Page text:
What are the clinical clues?

An acute episode of CVS is commonly mistaken for a bout of viral gastroenteritis because of concomitant vomiting, low-grade fever (29%), and diarrhea (36%) (Table 2, available in the print issue, adapted from Li BUK: Cyclic vomiting: new understanding of an old disorder. Contemporary Pediatrics 1996;14(7):48).2,7 On closer examination, children with CVS appear substantially more ill than those with viral gastroenteritis. They vomit at a peak pace of every five to 10 minutes, an intensity unmatched by any other disorder.8 They can be so pale as to appear to be in shock and are often locked into a fetal position by unrelenting pain and nausea. Even before becoming dehydrated from fluid loss, they may become so listless that they cannot walk or talk and have to be carried everywhere.

The temporal pattern of vomiting in CVS is distinct from the chronic vomiting of GE reflux. Our study of the patterns found that they could be quantitatively differentiated (Figure 1, available in the print issue, adapted from Li BUK: Cyclic vomiting: new understanding of an old disorder. Contemporary Pediatrics 1996;14(7):48).8 Children with a cyclic pattern vomited at a peak of six to 13 times an hour, but only twice a month (high intensity, low frequency). Those with the chronic pattern vomited a maximum of one or two times an hour but nearly every day (low intensity, high frequency). By using the criteria of more than four emeses an hour at peak and fewer than two episodes a week, we were able to differentiate CVS from recurrent vomiting with greater than 92% sensitivity and specificity. Although "cyclic" implies stable periodicity (usually every two or four weeks), that pattern is in fact found among only half of children with CVS; the other half experience vomiting that is episodic but unpredictable in timing.



Besides vomiting, children with CVS suffer from severe anorexia, nausea, retching, and midline abdominal pain. Despite the purported relationship between CVS and migraine headaches, our study found classic migraine symptoms of headache, photophobia, phonophobia, and vertigo in fewer than half of patients. Migraine-associated symptoms, however, were found in significantly higher percentages than among a comparison group with chronic vomiting or case controls—underscoring the suspected relationship between CVS and migraine.9,10

CVS episodes can happen at any time but tend to occur consistently around the same time of day in a given patient, most often in the early morning hours—either between 2 a.m. and 4 a.m. or upon awakening between 6 a.m. and 7 a.m.7,8 Parents often describe the episodes as beginning and ending abruptly. When documented, the prodromal period—some combination of pallor, anorexia, nausea, abdominal pain, and lethargy but not teichopsia (a sensation of luminosity before the eyes)—and the recovery period (from the point of last emesis to eating and being playful) are both relatively brief: 30 minutes and 5 hours, respectively.

When asked, two thirds of parents can identify life events that appear to trigger the episodes. Two types of stressors—infectious and psychological—predominate.2,7,10 The infections include common respiratory infections, the most frequent being confirmed chronic sinusitis. The psychological stresses are as likely to be positive excitement (birthdays, holidays, vacations) as negative stressors related to school (exams) or family (divorce). Other triggers include foods (chocolate, cheese, and monosodium glutamate), food or inhalant allergies, physical exhaustion, motion (car rides), anesthesia, and menses in postmenarchal girls.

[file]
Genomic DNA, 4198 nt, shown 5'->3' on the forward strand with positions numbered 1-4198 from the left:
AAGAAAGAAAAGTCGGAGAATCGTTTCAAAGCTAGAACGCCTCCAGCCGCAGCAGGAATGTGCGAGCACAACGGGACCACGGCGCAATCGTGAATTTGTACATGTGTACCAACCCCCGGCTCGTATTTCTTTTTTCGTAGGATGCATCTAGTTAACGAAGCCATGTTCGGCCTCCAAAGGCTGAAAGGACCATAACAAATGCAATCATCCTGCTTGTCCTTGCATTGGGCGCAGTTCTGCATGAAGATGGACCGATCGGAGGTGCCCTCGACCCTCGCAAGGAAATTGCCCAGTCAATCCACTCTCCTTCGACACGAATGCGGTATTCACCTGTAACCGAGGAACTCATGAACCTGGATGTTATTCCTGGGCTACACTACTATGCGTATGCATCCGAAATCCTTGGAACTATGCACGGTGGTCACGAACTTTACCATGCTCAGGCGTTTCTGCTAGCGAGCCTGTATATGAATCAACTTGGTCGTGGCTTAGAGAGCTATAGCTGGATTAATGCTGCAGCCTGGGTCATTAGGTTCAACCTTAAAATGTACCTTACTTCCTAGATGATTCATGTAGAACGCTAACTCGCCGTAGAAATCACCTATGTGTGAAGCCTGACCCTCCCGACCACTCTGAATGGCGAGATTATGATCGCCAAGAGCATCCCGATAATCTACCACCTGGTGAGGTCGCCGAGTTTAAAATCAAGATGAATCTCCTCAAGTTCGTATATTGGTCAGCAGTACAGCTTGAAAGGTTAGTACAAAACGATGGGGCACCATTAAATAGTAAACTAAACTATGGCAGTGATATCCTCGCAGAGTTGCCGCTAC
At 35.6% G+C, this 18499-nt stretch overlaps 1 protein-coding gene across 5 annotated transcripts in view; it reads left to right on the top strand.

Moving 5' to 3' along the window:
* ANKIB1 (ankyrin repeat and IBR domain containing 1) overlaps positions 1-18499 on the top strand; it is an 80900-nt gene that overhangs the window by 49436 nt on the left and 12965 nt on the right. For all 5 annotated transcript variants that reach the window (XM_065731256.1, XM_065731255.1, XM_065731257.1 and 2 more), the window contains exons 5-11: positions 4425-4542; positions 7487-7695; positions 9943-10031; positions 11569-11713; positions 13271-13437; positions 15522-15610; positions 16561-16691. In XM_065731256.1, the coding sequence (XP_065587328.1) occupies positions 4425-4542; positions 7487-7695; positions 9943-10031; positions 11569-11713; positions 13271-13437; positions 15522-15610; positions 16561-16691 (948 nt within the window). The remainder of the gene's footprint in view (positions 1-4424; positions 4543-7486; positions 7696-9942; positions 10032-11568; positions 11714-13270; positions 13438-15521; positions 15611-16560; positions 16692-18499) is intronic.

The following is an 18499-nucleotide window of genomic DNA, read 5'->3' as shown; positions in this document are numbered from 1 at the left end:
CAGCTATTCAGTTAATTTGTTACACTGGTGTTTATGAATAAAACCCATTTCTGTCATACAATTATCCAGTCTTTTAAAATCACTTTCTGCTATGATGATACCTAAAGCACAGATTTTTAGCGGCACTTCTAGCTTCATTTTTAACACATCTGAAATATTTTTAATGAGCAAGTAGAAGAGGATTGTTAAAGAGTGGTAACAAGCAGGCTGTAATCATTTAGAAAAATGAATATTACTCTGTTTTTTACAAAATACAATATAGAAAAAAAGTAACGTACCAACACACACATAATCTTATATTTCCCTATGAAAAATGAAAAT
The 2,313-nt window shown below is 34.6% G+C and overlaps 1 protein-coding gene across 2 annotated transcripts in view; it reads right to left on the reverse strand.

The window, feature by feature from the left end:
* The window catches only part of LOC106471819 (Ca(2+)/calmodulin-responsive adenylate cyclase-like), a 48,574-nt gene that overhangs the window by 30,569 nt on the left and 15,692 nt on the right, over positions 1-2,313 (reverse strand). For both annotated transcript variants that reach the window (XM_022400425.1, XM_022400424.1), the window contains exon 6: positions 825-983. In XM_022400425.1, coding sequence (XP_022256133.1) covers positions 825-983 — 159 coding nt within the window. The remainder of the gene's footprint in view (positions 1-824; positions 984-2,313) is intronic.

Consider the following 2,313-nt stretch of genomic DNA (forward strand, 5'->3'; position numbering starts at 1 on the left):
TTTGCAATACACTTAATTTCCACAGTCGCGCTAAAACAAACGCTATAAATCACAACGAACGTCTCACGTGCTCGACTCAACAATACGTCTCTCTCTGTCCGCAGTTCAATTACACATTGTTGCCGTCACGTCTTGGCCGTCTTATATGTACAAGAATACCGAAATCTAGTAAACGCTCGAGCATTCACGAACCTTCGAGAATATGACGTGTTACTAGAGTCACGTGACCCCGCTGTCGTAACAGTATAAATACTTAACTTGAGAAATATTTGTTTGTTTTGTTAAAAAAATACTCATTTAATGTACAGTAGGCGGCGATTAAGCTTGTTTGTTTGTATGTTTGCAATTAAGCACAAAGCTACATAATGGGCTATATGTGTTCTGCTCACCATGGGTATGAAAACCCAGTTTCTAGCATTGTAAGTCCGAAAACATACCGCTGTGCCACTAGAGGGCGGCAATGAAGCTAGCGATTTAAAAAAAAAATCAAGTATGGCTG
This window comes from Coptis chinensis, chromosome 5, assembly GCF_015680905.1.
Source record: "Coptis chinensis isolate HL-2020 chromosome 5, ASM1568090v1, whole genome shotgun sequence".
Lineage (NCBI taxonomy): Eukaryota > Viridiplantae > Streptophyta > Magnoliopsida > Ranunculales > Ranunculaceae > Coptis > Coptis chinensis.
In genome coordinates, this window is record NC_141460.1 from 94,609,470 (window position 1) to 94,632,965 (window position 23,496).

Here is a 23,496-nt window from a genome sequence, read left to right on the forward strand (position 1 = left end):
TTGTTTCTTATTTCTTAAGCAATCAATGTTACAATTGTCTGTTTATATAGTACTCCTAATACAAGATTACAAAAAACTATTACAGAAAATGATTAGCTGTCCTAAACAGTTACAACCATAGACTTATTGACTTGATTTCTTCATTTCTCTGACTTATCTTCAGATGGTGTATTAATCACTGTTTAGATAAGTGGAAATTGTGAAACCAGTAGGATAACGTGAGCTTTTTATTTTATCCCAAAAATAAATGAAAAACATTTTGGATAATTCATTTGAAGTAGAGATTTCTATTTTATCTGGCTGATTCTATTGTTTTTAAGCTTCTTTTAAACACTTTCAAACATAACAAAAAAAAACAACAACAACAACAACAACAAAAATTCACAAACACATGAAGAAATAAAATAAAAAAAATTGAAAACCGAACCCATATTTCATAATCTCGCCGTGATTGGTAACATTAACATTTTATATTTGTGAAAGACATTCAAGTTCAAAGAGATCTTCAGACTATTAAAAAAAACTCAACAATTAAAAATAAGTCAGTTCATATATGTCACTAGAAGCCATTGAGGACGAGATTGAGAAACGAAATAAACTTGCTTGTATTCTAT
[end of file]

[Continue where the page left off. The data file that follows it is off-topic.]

How is CVS diagnosed?

Three questions are essential to make a tentative diagnosis of CVS:

  • Has the child had at least three episodes? (100% respond "Yes")

  • Is the child completely asymptomatic between episodes? (100% respond "Yes"), and

  • Are the episodes stereotypical? (98% respond "Yes")

If you ask simply whether the child has had previous similar bouts of "stomach flu" or vomiting, and the response is five or six episodes over the past few months, consider CVS. Other supporting evidence includes vomiting frequency greater than every 15 minutes at peak (71% of patients), associated symptoms of pallor (91%), lethargy (87%), abdominal pain (80%), retching (78%), anorexia (74%), and nausea (72%), as well as a positive family history of migraine (82%).

If the three main criteria are met, the child clearly has a cyclic vomiting pattern that is compatible with CVS. Laboratory testing is currently required, however, to exclude serious disorders that can present with recurrent episodic vomiting (see "Disorders that mimic CVS," below). Once testing is completed with negative results, the child can be given a diagnosis of idiopathic CVS.

What tests should be done?

CVS remains a diagnosis made by both historical criteria and absence of laboratory findings that support an alternate diagnosis. Yet how much testing is required to exclude the many potential underlying disorders remains open.11 One in eight patients (12%) with the cyclic vomiting pattern is found to have a specific underlying disorder that requires intervention. Costly lawsuits have resulted from missed diagnoses, especially malrotation with volvulus, which can lead to complications that include small bowel resection and long-term parenteral nutrition.

The complete evaluation includes standard blood work (glucose, electrolytes, alanine transaminase [ALT],

-glutamyl transpeptidase [GGTP], amylase, lipase, urinalysis) and metabolic screening (lactate, ammonia, amino acids and urine organic acids,

-ALA, and porphobilinogen) during the episode, small bowel radiography, abdominal ultrasonography, magnetic resonance imaging or computed tomography scan of the head and sinuses, and endoscopy (Table 3, available in the print edition, adapted from Li BUK, Balint JP and LiBuk: Cyclic Vomiting: New understanding of an old disorder. Contemporary Pediatrics 1996;17(7):48). The main red flags in the initial evaluation that impel us to do additional testing include severe headaches, GI bleeding, unilateral abdominal pain, weight loss, failure to respond to any treatment, progressive worsening, prolonged episodes requiring repeated hospitalizations, and a change in pattern or symptoms.